Why Did The TR...

Discussion in 'Bible Versions/Translations' started by TCGreek, Aug 27, 2007.

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  1. TCGreek

    TCGreek
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    Why was the Textus Receptus reading of μη γενοιτο translated "God forbid"?
     
  2. larryjf

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    The phrase means "may it not come into existence."
    As far as i know there are no versions that translate this word-for-word.
    There is nothing wrong with the KJV rendering "God forbid" as it conveys the meaning of the underlying text. You could look at it that since God is the one who brings things into existence, God is implicitly the one being called upon in the phrase.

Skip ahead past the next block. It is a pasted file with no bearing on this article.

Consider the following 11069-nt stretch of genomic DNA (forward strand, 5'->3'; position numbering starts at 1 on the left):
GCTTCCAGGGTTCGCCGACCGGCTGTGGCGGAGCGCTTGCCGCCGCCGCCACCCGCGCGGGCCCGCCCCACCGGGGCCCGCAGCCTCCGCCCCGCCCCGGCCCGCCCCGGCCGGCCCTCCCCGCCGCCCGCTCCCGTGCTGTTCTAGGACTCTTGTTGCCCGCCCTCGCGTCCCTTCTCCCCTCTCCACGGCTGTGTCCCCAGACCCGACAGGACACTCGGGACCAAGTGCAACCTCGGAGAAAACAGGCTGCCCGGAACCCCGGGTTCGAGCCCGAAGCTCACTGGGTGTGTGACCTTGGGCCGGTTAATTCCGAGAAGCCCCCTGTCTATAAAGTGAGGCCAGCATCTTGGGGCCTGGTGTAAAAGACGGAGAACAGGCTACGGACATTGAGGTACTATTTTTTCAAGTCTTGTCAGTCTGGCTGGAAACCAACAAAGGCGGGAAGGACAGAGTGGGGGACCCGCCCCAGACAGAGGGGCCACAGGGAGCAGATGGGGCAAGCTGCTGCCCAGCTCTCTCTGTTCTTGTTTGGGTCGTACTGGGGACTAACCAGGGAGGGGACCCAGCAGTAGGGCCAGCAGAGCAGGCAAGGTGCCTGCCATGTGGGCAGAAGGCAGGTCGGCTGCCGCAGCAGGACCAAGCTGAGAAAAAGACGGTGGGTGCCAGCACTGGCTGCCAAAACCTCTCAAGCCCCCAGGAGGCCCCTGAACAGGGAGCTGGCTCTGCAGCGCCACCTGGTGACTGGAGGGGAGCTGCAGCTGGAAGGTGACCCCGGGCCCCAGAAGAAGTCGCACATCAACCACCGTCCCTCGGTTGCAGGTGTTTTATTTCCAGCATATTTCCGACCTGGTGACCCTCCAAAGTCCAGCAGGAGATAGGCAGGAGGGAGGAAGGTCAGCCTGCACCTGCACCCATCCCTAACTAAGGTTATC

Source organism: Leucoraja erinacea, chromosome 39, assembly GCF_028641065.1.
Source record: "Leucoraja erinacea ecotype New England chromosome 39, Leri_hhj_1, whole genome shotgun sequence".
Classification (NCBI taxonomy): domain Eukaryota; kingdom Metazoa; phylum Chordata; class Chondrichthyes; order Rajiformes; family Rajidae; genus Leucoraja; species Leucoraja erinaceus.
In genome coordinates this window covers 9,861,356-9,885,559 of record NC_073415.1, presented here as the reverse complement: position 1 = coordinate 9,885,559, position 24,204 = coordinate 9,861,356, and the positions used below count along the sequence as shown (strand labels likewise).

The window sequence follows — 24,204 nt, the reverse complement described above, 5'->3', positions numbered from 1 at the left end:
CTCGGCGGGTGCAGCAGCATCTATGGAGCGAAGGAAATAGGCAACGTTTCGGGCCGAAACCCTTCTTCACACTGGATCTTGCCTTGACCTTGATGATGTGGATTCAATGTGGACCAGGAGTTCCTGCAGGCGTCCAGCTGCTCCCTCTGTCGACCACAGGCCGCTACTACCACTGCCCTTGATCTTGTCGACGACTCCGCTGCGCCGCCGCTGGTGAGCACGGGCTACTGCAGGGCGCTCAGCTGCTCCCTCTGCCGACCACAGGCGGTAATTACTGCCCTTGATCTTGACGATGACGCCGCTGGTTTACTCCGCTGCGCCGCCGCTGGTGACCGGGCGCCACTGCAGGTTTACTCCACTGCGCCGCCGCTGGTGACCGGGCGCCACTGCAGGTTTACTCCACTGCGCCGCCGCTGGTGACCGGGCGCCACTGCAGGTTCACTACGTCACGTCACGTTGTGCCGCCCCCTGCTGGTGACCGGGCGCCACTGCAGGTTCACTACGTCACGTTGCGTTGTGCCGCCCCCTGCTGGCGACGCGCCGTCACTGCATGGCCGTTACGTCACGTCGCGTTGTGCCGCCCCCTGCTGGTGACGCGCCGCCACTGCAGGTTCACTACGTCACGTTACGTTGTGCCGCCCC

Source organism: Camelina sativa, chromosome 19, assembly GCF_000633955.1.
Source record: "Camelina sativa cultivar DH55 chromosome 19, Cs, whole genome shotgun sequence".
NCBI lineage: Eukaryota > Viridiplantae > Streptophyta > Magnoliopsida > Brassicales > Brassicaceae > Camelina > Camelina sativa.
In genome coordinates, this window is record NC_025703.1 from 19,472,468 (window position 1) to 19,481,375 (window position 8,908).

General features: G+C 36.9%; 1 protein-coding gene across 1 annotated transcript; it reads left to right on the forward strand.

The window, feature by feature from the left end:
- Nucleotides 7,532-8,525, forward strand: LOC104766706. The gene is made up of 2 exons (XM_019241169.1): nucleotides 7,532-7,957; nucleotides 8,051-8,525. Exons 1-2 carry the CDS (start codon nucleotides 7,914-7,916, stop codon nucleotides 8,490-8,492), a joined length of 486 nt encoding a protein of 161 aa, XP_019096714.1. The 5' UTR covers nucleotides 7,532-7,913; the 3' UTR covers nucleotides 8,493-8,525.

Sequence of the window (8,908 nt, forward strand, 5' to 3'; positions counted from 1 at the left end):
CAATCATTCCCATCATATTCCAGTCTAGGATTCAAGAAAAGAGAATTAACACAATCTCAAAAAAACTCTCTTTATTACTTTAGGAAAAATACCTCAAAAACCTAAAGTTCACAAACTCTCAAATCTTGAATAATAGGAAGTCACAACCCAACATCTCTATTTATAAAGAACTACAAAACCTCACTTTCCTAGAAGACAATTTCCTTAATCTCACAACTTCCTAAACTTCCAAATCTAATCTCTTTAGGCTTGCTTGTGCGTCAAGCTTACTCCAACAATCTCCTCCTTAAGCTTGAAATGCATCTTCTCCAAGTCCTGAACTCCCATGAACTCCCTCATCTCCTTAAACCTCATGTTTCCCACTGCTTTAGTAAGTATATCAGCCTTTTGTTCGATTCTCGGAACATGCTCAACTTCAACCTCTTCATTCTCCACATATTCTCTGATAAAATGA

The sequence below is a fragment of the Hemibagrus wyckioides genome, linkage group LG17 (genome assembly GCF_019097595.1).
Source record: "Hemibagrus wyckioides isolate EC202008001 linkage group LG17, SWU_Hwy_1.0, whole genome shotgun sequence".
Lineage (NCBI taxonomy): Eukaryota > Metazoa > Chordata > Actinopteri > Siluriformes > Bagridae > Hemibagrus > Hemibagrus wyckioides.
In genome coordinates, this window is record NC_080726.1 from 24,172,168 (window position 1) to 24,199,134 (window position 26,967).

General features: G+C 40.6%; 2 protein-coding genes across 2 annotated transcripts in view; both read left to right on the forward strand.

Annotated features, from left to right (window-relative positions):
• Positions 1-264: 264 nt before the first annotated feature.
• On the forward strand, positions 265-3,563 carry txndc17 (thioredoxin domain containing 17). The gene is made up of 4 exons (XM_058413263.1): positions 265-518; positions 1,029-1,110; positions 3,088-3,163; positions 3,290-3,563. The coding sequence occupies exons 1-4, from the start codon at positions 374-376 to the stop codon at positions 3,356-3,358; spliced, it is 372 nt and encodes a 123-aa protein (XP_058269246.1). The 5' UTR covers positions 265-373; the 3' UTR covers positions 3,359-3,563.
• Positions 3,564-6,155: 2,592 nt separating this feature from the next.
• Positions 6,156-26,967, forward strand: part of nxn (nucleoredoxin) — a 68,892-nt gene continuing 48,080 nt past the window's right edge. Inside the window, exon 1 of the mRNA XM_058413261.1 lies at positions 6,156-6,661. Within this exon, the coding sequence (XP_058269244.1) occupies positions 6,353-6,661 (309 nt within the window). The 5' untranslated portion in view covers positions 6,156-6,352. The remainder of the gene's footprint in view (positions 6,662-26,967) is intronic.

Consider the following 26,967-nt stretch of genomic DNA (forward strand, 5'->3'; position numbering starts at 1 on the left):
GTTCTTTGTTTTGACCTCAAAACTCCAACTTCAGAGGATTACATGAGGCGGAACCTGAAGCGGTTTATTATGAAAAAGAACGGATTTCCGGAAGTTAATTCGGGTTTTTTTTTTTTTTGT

3. EdSutton

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    "Dynamic equivalence!" :laugh:

    Hmmm! Just thought of this. The NIV and NLT are not alone, in this use of this technique of DE!

    The Wyclif, Tyndale, Bishop's, Coverdale, Geneva, AV/KJV , Douai/Rheims, RV, ASV, RSV, Weymouth, Wesley, Weymouth, NASB, and NKJV all do it, with this phrase, as well!

    Guess 'DE' is not all that new, hunh??

    I mean, after all, its been around for more than six centuries!! :D :laugh:

    Thanks, TCGreek, for 'providing' an 'opportunity' that was too good to pass up. :thumbs:

    Ed
     
    #3 EdSutton, Aug 28, 2007
    Last edited by a moderator: Aug 28, 2007
  4. franklinmonroe

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    Why portray me ginoito as just a TR reading?